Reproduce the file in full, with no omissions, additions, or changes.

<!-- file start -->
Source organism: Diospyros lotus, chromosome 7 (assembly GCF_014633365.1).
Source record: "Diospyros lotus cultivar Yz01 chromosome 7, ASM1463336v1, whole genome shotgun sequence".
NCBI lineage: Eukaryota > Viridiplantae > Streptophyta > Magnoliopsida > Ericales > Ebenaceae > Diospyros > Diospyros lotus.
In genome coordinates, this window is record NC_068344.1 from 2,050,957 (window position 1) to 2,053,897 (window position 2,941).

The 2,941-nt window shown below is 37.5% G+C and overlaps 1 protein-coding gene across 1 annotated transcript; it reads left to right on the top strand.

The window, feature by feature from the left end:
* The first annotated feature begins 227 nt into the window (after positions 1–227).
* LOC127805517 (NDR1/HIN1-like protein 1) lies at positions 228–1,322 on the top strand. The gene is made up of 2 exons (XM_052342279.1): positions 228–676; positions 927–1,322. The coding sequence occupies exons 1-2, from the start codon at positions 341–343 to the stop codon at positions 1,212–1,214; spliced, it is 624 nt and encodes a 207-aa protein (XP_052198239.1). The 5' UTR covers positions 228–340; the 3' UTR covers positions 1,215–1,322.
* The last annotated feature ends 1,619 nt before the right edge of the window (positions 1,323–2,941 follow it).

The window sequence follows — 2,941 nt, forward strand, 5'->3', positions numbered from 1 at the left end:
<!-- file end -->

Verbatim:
Source organism: Diospyros lotus, chromosome 7 (assembly GCF_014633365.1).
Source record: "Diospyros lotus cultivar Yz01 chromosome 7, ASM1463336v1, whole genome shotgun sequence".
NCBI lineage: Eukaryota > Viridiplantae > Streptophyta > Magnoliopsida > Ericales > Ebenaceae > Diospyros > Diospyros lotus.
In genome coordinates, this window is record NC_068344.1 from 2,050,957 (window position 1) to 2,053,897 (window position 2,941).

The 2,941-nt window shown below is 37.5% G+C and overlaps 1 protein-coding gene across 1 annotated transcript; it reads left to right on the top strand.

The window, feature by feature from the left end:
* The first annotated feature begins 227 nt into the window (after positions 1–227).
* LOC127805517 (NDR1/HIN1-like protein 1) lies at positions 228–1,322 on the top strand. The gene is made up of 2 exons (XM_052342279.1): positions 228–676; positions 927–1,322. The coding sequence occupies exons 1-2, from the start codon at positions 341–343 to the stop codon at positions 1,212–1,214; spliced, it is 624 nt and encodes a 207-aa protein (XP_052198239.1). The 5' UTR covers positions 228–340; the 3' UTR covers positions 1,215–1,322.
* The last annotated feature ends 1,619 nt before the right edge of the window (positions 1,323–2,941 follow it).

The window sequence follows — 2,941 nt, forward strand, 5'->3', positions numbered from 1 at the left end: